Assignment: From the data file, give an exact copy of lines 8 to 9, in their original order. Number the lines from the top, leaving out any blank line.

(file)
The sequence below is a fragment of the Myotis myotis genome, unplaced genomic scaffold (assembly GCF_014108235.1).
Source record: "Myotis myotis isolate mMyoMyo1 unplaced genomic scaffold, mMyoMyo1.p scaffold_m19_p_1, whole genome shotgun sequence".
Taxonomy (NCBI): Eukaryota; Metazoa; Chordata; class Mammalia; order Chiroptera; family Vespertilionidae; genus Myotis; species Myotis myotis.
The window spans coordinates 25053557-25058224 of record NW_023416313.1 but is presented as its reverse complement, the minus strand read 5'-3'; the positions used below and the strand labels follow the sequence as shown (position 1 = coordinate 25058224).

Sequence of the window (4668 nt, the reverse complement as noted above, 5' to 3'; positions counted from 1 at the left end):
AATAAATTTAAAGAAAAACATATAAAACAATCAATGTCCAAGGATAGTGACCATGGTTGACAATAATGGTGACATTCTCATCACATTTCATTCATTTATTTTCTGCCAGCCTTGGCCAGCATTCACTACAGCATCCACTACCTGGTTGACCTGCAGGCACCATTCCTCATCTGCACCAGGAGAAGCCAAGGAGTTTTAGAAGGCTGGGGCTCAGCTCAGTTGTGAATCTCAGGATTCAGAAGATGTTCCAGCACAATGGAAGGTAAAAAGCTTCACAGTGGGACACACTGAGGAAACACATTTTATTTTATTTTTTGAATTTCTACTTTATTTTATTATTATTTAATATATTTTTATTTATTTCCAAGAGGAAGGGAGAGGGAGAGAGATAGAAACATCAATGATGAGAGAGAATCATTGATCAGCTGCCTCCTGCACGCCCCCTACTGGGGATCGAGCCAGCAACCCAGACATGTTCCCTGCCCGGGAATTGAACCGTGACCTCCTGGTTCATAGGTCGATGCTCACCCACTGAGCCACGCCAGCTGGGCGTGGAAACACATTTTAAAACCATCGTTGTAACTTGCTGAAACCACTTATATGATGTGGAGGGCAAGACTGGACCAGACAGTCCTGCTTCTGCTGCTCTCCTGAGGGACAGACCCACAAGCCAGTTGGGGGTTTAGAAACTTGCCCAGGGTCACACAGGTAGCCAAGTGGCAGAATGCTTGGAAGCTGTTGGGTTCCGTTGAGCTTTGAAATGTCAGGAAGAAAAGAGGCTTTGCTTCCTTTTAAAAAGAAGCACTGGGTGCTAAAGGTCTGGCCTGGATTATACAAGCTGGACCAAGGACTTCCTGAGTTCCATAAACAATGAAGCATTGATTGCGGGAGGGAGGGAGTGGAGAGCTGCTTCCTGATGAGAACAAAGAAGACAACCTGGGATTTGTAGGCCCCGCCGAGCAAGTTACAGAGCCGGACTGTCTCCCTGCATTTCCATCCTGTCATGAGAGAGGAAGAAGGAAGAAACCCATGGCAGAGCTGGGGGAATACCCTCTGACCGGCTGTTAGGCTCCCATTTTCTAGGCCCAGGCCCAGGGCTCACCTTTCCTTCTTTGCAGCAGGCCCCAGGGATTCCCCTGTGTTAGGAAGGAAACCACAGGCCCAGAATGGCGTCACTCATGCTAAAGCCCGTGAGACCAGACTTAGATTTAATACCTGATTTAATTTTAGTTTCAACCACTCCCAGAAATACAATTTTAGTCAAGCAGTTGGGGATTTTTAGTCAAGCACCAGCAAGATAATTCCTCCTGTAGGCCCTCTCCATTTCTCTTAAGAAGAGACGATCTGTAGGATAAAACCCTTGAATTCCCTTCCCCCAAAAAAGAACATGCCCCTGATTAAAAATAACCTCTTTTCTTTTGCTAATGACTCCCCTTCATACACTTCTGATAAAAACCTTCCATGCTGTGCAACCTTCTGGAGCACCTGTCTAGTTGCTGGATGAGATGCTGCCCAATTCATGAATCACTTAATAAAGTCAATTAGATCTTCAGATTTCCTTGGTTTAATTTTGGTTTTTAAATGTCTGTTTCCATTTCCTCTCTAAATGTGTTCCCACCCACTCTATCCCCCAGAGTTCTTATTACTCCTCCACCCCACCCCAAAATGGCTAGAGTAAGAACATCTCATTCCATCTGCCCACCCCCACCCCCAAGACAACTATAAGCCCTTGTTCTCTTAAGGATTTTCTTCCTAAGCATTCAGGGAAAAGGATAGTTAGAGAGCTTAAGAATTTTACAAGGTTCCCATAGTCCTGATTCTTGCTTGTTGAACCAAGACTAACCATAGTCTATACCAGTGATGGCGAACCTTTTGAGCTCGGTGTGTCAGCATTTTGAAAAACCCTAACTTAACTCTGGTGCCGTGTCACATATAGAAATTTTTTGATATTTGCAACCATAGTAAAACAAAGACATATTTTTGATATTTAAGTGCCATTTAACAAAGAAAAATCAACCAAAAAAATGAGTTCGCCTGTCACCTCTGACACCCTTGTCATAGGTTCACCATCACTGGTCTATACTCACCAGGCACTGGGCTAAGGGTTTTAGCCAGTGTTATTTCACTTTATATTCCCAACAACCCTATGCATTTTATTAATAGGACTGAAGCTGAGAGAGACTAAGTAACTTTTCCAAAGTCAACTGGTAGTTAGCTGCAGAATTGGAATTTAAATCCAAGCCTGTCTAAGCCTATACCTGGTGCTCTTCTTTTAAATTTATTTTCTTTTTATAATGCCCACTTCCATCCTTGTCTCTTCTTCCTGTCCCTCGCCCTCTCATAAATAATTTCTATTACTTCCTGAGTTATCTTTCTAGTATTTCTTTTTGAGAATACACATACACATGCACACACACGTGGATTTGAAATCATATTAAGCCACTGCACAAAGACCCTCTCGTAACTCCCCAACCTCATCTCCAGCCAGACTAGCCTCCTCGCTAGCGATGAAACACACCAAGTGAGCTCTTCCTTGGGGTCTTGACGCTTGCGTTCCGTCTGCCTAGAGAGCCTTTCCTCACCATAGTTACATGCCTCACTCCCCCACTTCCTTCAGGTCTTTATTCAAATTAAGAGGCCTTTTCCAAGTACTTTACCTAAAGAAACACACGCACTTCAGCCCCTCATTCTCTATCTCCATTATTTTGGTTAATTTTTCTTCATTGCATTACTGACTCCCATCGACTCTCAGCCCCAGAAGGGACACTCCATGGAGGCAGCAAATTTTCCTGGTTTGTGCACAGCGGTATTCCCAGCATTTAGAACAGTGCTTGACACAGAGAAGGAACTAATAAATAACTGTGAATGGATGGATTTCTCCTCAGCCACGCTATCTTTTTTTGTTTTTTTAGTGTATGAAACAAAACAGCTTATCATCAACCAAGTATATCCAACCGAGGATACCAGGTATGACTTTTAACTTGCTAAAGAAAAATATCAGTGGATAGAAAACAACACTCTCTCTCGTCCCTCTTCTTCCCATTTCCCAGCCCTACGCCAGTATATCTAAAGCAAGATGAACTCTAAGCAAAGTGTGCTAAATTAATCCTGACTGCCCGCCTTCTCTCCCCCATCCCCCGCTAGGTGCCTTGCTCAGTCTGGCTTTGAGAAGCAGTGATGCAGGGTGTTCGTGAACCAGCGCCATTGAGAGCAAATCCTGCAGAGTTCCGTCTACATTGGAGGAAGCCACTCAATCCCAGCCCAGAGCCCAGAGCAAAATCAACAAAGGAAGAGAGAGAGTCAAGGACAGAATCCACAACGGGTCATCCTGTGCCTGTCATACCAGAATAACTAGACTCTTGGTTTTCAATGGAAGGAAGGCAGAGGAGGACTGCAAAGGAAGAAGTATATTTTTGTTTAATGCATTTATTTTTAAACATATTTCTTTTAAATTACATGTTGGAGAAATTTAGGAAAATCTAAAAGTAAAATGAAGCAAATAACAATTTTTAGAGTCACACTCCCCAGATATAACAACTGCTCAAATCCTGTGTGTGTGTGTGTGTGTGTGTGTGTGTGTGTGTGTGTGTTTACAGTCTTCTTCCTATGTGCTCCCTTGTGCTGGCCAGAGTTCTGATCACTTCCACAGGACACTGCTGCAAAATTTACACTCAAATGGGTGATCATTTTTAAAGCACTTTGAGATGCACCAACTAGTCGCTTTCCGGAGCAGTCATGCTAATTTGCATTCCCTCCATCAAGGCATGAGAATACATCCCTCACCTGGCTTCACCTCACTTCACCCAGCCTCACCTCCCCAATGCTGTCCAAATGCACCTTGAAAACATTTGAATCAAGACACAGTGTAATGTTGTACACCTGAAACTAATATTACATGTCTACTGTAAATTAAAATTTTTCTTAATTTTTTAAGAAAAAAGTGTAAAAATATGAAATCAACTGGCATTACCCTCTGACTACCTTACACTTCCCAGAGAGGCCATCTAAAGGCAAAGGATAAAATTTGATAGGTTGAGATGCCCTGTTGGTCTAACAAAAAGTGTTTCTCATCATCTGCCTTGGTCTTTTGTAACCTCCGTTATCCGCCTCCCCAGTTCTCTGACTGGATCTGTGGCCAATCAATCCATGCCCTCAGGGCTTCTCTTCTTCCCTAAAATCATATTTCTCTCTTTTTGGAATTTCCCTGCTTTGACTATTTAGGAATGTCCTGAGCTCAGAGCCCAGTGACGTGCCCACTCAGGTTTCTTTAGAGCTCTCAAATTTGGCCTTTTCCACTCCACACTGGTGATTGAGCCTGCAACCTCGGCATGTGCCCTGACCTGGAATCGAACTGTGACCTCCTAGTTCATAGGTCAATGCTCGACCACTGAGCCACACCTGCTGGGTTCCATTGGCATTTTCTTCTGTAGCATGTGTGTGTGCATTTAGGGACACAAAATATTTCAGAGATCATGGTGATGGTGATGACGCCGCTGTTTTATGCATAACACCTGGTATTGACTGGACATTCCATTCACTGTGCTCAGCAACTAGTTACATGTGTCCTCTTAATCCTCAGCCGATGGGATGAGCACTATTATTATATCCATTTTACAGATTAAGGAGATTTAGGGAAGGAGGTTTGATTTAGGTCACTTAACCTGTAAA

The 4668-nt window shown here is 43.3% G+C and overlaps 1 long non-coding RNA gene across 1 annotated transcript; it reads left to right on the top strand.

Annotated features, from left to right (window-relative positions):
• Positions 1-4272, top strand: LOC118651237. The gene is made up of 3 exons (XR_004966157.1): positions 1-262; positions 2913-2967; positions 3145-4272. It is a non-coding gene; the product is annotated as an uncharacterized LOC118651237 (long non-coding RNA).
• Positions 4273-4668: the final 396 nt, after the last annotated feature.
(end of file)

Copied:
Annotated features, from left to right (window-relative positions):
• Positions 1-4272, top strand: LOC118651237. The gene is made up of 3 exons (XR_004966157.1): positions 1-262; positions 2913-2967; positions 3145-4272. It is a non-coding gene; the product is annotated as an uncharacterized LOC118651237 (long non-coding RNA).